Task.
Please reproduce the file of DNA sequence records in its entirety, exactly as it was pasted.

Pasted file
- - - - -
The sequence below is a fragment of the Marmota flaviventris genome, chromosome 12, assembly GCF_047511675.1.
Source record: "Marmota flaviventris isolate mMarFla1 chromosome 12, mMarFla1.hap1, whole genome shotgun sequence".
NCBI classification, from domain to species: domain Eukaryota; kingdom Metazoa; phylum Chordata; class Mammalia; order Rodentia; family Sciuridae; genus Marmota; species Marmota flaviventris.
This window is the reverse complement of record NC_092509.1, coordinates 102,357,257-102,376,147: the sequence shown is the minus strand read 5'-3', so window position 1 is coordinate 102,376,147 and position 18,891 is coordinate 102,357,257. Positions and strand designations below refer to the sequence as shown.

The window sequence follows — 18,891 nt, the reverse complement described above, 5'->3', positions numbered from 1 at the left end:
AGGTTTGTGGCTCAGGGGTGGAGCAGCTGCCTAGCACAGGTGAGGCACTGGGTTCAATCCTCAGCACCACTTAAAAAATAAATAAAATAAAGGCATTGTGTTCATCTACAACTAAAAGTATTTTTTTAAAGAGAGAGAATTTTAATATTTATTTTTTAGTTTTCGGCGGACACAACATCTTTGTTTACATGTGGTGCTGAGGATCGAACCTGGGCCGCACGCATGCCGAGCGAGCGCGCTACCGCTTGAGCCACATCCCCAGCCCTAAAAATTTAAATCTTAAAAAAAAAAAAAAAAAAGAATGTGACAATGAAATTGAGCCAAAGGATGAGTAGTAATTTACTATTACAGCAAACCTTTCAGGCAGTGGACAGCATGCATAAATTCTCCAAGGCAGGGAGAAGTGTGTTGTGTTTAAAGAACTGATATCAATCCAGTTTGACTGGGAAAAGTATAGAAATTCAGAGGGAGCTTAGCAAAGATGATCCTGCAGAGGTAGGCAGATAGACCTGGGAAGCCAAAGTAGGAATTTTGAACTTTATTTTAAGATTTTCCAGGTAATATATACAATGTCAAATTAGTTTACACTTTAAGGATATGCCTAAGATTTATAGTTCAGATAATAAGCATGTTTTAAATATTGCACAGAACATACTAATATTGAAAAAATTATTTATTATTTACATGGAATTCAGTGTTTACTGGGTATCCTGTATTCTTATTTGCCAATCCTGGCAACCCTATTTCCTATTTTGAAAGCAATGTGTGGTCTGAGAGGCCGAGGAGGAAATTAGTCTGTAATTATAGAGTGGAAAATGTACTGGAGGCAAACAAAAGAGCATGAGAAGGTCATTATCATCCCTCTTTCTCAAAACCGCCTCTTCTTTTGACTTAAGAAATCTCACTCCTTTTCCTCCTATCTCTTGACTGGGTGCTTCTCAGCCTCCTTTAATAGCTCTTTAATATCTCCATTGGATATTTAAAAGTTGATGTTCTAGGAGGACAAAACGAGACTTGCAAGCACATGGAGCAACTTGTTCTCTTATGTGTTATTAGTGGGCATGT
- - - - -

The sequence below is a fragment of the Marmota flaviventris genome, chromosome 12, assembly GCF_047511675.1.
Source record: "Marmota flaviventris isolate mMarFla1 chromosome 12, mMarFla1.hap1, whole genome shotgun sequence".
NCBI classification, from domain to species: domain Eukaryota; kingdom Metazoa; phylum Chordata; class Mammalia; order Rodentia; family Sciuridae; genus Marmota; species Marmota flaviventris.
This window is the reverse complement of record NC_092509.1, coordinates 102,357,257-102,376,147: the sequence shown is the minus strand read 5'-3', so window position 1 is coordinate 102,376,147 and position 18,891 is coordinate 102,357,257. Positions and strand designations below refer to the sequence as shown.

The window sequence follows — 18,891 nt, the reverse complement described above, 5'->3', positions numbered from 1 at the left end:
AGGTTTGTGGCTCAGGGGTGGAGCAGCTGCCTAGCACAGGTGAGGCACTGGGTTCAATCCTCAGCACCACTTAAAAAATAAATAAAATAAAGGCATTGTGTTCATCTACAACTAAAAGTATTTTTTTAAAGAGAGAGAATTTTAATATTTATTTTTTAGTTTTCGGCGGACACAACATCTTTGTTTACATGTGGTGCTGAGGATCGAACCTGGGCCGCACGCATGCCGAGCGAGCGCGCTACCGCTTGAGCCACATCCCCAGCCCTAAAAATTTAAATCTTAAAAAAAAAAAAAAAAAAGAATGTGACAATGAAATTGAGCCAAAGGATGAGTAGTAATTTACTATTACAGCAAACCTTTCAGGCAGTGGACAGCATGCATAAATTCTCCAAGGCAGGGAGAAGTGTGTTGTGTTTAAAGAACTGATATCAATCCAGTTTGACTGGGAAAAGTATAGAAATTCAGAGGGAGCTTAGCAAAGATGATCCTGCAGAGGTAGGCAGATAGACCTGGGAAGCCAAAGTAGGAATTTTGAACTTTATTTTAAGATTTTCCAGGTAATATATACAATGTCAAATTAGTTTACACTTTAAGGATATGCCTAAGATTTATAGTTCAGATAATAAGCATGTTTTAAATATTGCACAGAACATACTAATATTGAAAAAATTATTTATTATTTACATGGAATTCAGTGTTTACTGGGTATCCTGTATTCTTATTTGCCAATCCTGGCAACCCTATTTCCTATTTTGAAAGCAATGTGTGGTCTGAGAGGCCGAGGAGGAAATTAGTCTGTAATTATAGAGTGGAAAATGTACTGGAGGCAAACAAAAGAGCATGAGAAGGTCATTATCATCCCTCTTTCTCAAAACCGCCTCTTCTTTTGACTTAAGAAATCTCACTCCTTTTCCTCCTATCTCTTGACTGGGTGCTTCTCAGCCTCCTTTAATAGCTCTTTAATATCTCCATTGGATATTTAAAAGTTGATGTTCTAGGAGGACAAAACGAGACTTGCAAGCACATGGAGCAACTTGTTCTCTTATGTGTTATTAGTGGGCATGT